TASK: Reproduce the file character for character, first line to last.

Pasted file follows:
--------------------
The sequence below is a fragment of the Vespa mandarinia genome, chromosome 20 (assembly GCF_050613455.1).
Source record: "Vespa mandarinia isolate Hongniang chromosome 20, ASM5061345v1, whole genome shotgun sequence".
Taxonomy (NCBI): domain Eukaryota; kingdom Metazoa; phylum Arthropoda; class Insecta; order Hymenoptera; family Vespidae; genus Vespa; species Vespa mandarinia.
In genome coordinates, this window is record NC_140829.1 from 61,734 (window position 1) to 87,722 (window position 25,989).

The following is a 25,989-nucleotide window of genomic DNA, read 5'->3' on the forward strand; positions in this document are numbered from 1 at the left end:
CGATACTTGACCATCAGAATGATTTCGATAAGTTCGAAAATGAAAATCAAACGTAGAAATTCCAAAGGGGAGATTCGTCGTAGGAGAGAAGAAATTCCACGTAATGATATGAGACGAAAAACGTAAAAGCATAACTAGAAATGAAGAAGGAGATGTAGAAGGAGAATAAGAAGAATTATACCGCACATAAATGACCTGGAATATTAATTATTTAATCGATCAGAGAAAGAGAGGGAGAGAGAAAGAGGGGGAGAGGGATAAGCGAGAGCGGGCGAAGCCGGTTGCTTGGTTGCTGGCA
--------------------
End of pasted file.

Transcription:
The sequence below is a fragment of the Vespa mandarinia genome, chromosome 20 (assembly GCF_050613455.1).
Source record: "Vespa mandarinia isolate Hongniang chromosome 20, ASM5061345v1, whole genome shotgun sequence".
Taxonomy (NCBI): domain Eukaryota; kingdom Metazoa; phylum Arthropoda; class Insecta; order Hymenoptera; family Vespidae; genus Vespa; species Vespa mandarinia.
In genome coordinates, this window is record NC_140829.1 from 61,734 (window position 1) to 87,722 (window position 25,989).

The following is a 25,989-nucleotide window of genomic DNA, read 5'->3' on the forward strand; positions in this document are numbered from 1 at the left end:
CGATACTTGACCATCAGAATGATTTCGATAAGTTCGAAAATGAAAATCAAACGTAGAAATTCCAAAGGGGAGATTCGTCGTAGGAGAGAAGAAATTCCACGTAATGATATGAGACGAAAAACGTAAAAGCATAACTAGAAATGAAGAAGGAGATGTAGAAGGAGAATAAGAAGAATTATACCGCACATAAATGACCTGGAATATTAATTATTTAATCGATCAGAGAAAGAGAGGGAGAGAGAAAGAGGGGGAGAGGGATAAGCGAGAGCGGGCGAAGCCGGTTGCTTGGTTGCTGGCA